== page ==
5 Simple Steps to Assertive Communication
... especially when it comes to things you don't like.
When approaching someone about the behavior you’d like to see changed, stick to factual descriptions of what they’ve done that has upset you, rather than using negative labels or words that convey judgment.
SIMILAR ARTICLES & IDEAS:
Assertiveness is behaving in one's own best interests, standing up for oneself without being anxious or guilty, expressing one's honest feelings comfortably, and exercising one's right without deny...
Most people are either passive or aggressive. Passive people are afraid of confrontation and lie easily.
Aggressive people are not liked, as they can trample others for their own benefit.
The middle ground, assertiveness, is where you want to be: Respectful, firm, observant, and detached.
Uncertainty has a way to reveal everyone's strengths and weaknesses. During drastic uncertainty, employees will seek more information in order to achieve a sense of certainty. During this unsta...
Passive communicators battle to express their needs and stand by their convictions. This is because they want to avoid conflict. They may be silent during crucial meetings. If they do make a suggestion and it is challenged, they may say, "never mind then."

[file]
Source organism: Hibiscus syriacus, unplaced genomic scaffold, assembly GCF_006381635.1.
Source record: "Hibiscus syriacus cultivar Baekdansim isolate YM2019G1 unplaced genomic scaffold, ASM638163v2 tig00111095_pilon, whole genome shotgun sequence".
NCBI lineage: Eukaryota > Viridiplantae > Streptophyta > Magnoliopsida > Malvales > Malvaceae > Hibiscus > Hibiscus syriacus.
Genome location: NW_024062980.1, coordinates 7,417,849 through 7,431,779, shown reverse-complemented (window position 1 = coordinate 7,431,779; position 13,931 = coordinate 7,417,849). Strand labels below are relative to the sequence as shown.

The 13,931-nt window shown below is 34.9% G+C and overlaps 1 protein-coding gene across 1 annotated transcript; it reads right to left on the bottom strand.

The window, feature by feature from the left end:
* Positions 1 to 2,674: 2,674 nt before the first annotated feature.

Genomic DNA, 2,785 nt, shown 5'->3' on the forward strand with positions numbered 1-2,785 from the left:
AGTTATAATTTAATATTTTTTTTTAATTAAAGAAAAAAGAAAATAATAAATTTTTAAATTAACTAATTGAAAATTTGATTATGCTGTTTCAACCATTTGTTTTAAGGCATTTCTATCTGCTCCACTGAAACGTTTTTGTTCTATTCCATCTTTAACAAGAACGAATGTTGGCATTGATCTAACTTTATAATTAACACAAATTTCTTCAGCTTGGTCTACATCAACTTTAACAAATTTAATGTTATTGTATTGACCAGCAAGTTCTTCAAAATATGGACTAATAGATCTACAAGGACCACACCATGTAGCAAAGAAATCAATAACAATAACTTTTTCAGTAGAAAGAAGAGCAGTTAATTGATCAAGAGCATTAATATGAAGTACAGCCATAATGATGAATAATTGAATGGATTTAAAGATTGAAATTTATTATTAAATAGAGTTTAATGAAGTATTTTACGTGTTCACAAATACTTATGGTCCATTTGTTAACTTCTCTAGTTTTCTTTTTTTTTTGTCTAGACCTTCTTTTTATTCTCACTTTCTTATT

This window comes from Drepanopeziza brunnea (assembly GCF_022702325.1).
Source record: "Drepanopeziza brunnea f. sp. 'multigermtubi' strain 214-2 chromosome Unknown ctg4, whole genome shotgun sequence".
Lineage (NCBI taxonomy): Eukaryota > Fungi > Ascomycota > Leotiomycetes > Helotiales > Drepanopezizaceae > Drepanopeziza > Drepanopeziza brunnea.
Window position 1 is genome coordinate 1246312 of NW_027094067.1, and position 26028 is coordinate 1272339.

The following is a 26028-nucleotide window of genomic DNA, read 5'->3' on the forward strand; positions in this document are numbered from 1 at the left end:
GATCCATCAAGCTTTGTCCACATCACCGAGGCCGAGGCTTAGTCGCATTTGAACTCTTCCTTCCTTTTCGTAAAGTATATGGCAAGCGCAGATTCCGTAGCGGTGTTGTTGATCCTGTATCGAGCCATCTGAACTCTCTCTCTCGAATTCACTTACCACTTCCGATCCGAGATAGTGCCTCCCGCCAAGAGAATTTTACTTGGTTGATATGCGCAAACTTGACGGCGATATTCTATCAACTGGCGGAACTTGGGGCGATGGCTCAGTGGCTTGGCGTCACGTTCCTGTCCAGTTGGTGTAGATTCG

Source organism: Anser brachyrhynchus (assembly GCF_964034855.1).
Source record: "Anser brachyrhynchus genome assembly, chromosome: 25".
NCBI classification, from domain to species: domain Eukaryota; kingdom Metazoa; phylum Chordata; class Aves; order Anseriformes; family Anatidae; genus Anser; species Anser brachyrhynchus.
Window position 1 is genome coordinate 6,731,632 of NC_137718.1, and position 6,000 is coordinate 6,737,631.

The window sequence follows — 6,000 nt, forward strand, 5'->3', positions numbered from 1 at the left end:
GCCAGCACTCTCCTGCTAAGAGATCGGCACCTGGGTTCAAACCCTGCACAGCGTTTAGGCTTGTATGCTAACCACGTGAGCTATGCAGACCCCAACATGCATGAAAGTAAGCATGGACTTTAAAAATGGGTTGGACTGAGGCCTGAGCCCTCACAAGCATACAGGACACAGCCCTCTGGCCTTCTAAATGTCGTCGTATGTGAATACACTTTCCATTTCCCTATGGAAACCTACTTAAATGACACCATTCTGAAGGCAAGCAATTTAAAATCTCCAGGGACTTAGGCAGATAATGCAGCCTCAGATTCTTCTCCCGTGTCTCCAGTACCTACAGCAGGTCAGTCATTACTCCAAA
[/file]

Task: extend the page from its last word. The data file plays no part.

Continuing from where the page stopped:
Aggressive Communicators voice their opinions in a straightforward, often blunt way. They often interrupt others, take up significantly more time than others during meetings and don't take into account others' feelings or opinions.
... is imperative for every successful business. Poor communication inevitably causes misunderstandings, confusion and conflicts that hinder productivity and professi...
It helps to prevent misunderstandings and conflicts. It can help to defuse a potentially explosive dispute while bad communication can set it off.
Avoiding Difficult Conversations.
Reacting, Not Responding.
Not Keeping an Open Mind. Accept and respect differences, listen without judgment and consider all sides of an issue.